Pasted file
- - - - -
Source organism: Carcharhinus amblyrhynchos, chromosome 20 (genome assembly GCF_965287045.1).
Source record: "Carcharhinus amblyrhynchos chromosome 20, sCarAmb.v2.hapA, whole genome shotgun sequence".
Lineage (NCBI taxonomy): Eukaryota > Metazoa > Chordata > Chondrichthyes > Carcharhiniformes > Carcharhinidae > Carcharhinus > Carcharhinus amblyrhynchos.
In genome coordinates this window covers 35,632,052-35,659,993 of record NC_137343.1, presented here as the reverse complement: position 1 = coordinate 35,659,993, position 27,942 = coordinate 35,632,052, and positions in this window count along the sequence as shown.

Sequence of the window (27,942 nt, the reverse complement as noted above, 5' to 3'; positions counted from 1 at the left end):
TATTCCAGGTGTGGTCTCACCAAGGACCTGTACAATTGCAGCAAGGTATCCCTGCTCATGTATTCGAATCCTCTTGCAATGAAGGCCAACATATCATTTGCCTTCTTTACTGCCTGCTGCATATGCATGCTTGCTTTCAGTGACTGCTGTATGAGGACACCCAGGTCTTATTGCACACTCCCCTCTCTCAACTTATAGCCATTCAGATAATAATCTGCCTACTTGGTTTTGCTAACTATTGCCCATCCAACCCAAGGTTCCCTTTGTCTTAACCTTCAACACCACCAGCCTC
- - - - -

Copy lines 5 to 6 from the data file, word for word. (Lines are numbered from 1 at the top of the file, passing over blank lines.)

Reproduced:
Sequence of the window (27,942 nt, the reverse complement as noted above, 5' to 3'; positions counted from 1 at the left end):
TATTCCAGGTGTGGTCTCACCAAGGACCTGTACAATTGCAGCAAGGTATCCCTGCTCATGTATTCGAATCCTCTTGCAATGAAGGCCAACATATCATTTGCCTTCTTTACTGCCTGCTGCATATGCATGCTTGCTTTCAGTGACTGCTGTATGAGGACACCCAGGTCTTATTGCACACTCCCCTCTCTCAACTTATAGCCATTCAGATAATAATCTGCCTACTTGGTTTTGCTAACTATTGCCCATCCAACCCAAGGTTCCCTTTGTCTTAACCTTCAACACCACCAGCCTC